The Minnesota Vikings had the best season in the short history of their franchise when they made the Super Bowl in 1969. The following season was the first year of the NFL-AFL merger and the formation of the league structure as we know it today. The 1970 Minnesota Vikings spent much of the season looking like they might not only make it all the way back, but take the final step. But a great regular season gave way to playoff heartbreak in a year when the Super Bowl trophy was theirs for the taking.
When the season started, a return Super Bowl trip wasn’t the biggest thing head coach Bud Grant had to focus on—finding a quarterback was. Joe Kapp had left after a contract dispute, and Gary Cuozzo took over. Cuozzo was a career backup, though in fairness, part of that career involved being the backup to Johnny Unitas with the Baltimore Colts.
Cuozzo was supported by a running game that was led by Dave Osborn, who had a rather pedestrian 681 yards on the ground, but still made the Pro Bowl. Bill Brown at fullback was a former Pro Bowler, and at age 32, was still productive.
On the surface, the offensive line didn’t produce a Pro Bowler. But there was more to this Viking front five than what met the eye. Center Mick Tingelhoff was an All-Pro in five seasons immediately surrounding 1970. Ron Yary at tackle was a third-year player and embarking on a Hall of Fame career.
The defensive line didn’t require anyone to dig below the surface to appreciate their excellence. Carl Eller at end and Alan Page at tackle were first-team All-Pros. Gary Larsen was another Pro Bowler on the side. Normally, Jim Marshall at defensive end would be in that group, but at 33, Marshall was starting to show signs of decline and was “only” pretty good, as opposed to one of the game’s best.
If you wanted to pass against Minnesota, that wasn’t going to be much easier. Ed Sharockman at corner picked off seven passes in what was then a 14-game schedule. Karl Kassulke was a Pro Bowl strong safety, and Paul Krause was another future Hall of Famer at free safety.
Minnesota hosted the Kansas City Chiefs in a Super Bowl rematch. After a scoreless first quarter, the Vikings returned a fumble for a touchdown, won the rushing battle 132-63 and won the game convincingly, 27-10. The Chiefs were headed for a down year and would miss the playoffs. The Vikings had exposed their flaws quickly.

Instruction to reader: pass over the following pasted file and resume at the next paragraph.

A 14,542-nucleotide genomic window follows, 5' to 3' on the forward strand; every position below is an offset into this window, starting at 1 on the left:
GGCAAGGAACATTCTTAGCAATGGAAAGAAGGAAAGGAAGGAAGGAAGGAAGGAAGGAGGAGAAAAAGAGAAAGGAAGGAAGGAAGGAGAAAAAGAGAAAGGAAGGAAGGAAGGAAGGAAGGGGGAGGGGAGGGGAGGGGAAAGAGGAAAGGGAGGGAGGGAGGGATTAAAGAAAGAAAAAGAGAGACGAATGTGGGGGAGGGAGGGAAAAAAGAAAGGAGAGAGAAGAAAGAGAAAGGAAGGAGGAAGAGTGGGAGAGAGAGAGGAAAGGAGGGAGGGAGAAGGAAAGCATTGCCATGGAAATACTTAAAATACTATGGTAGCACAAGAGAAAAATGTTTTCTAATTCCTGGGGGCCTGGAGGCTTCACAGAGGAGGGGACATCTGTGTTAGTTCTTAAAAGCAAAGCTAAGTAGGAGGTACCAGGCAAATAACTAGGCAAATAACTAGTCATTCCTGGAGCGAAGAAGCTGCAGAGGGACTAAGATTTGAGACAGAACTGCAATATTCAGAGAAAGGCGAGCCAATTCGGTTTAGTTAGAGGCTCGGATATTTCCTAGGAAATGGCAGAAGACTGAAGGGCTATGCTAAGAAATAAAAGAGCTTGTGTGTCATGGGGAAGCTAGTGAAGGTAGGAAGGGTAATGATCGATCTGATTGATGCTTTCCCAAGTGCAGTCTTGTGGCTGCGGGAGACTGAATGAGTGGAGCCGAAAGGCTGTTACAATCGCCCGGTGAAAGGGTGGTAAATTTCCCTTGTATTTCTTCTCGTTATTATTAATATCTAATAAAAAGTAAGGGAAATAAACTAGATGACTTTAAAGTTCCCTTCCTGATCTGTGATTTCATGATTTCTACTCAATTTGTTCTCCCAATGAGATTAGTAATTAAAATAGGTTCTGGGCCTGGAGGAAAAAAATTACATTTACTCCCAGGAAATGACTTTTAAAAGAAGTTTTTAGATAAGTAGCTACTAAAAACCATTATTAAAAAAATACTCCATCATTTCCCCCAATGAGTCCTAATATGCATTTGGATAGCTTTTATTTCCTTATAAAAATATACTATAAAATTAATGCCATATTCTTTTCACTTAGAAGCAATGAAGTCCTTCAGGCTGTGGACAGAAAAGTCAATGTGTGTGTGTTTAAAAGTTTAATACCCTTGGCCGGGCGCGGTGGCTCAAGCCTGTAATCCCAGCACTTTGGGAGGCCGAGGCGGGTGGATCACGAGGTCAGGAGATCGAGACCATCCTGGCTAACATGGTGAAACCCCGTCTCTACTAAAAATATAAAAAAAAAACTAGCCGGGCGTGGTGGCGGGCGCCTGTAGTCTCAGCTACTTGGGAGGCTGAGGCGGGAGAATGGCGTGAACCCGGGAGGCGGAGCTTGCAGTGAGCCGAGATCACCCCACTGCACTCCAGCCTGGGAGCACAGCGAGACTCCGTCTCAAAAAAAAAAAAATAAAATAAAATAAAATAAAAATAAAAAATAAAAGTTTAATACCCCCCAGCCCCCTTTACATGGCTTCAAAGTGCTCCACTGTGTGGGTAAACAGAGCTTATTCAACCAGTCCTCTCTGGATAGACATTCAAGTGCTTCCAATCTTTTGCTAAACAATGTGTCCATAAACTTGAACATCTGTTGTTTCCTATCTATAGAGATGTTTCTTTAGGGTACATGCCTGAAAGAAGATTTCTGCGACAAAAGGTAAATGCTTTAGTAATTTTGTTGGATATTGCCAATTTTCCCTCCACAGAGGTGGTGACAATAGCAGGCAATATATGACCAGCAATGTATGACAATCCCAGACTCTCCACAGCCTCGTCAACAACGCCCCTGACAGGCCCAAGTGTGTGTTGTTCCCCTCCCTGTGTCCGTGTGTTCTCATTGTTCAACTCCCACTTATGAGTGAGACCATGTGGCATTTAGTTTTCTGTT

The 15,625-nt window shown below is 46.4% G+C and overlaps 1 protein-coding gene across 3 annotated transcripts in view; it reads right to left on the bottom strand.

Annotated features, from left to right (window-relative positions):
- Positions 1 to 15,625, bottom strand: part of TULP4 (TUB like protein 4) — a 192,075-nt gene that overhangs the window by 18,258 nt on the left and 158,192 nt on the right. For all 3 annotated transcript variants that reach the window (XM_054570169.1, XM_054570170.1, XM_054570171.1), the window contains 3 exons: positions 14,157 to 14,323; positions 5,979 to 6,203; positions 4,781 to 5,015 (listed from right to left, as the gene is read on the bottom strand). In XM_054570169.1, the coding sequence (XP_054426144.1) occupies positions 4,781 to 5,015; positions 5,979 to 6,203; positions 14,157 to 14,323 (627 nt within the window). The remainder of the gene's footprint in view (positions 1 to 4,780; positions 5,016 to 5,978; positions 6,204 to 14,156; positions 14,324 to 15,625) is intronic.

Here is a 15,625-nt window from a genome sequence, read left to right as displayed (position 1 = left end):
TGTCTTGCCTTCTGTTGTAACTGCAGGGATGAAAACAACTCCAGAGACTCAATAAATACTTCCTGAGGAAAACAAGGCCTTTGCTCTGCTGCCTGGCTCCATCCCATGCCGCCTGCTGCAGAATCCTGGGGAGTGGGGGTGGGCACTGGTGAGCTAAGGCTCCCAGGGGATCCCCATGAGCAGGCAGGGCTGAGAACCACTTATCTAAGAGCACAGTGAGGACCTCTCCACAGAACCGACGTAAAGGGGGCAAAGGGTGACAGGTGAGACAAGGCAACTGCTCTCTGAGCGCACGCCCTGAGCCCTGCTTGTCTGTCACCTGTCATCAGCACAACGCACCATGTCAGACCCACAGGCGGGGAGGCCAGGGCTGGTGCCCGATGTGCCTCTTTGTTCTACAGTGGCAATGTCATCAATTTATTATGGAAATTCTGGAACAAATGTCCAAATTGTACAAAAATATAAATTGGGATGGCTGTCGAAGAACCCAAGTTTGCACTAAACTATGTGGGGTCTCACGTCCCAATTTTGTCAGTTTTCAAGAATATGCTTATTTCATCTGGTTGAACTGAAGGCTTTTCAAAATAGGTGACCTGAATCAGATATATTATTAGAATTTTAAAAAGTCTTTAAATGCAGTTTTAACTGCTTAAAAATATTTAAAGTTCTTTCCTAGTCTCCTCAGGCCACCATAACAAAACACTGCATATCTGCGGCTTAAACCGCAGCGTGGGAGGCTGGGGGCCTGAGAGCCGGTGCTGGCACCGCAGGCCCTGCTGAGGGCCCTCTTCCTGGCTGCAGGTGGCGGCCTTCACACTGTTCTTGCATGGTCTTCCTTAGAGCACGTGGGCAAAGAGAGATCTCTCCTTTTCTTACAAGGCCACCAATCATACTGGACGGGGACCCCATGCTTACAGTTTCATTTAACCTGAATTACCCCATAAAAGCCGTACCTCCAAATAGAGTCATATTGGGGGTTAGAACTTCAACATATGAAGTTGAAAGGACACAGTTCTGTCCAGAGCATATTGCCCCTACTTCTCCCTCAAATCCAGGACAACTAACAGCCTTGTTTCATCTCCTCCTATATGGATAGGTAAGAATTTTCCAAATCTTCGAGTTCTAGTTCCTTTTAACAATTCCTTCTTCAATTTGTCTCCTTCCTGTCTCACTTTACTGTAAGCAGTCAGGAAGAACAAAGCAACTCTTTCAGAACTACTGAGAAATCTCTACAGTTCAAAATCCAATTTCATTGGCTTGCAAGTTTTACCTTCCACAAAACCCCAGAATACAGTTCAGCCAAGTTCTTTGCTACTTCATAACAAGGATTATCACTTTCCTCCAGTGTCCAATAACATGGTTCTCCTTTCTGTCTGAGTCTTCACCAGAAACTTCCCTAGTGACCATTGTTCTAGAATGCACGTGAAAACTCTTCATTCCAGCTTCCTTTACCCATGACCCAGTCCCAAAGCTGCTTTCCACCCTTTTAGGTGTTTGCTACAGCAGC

The defense continued to produce points the following week in a 26-0 win over a terrible New Orleans Saints team, but the first loss came a week later. Cuozzo and the offense were unable to generate any action when they went to Milwaukee to play the Green Bay Packers. The Vikes trailed 6-0 in the fourth quarter and after kicking a field goal, gave up a kickoff return for a touchdown. The Packers won 13-10.
A road trip to another NFC Central (the same teams of the current NFC North) rival produced a better result. Minnesota won at Chicago 24-0, with Page scooping up a fumble and rumbling 65 yards for a touchdown in the second quarter. With the record 3-1, the Vikes now prepared for a tough sequence of games against the Dallas Cowboys, Los Angeles Rams and Detroit Lions.
Dallas was on its way to an NFC East title and they came to Minnesota. No one was prepared for the breadth and scope of what the Vikings would inflict. Sharockman scored off a blocked punt and an interception return in the first quarter alone. The Viking defensive front produced seven sacks. The score was 34-6 by halftime and ended at a stunning 54-13. Grant’s team was off and rolling.
Monday Night Football came to the Twin Cities for the Rams-Vikings game, a rematch of a good divisional playoff game the prior year when Minnesota rallied to win in the fourth quarter. The defenses ruled this game. Cuozzo was able to connect with Brown on a 17-yard touchdown pass in the first quarter, but neither team broke the end zone the rest of the night. Minnesota recovered four of seven Los Angeles fumbles, won the rushing battle 146-66 and chiseled out a 13-3 win.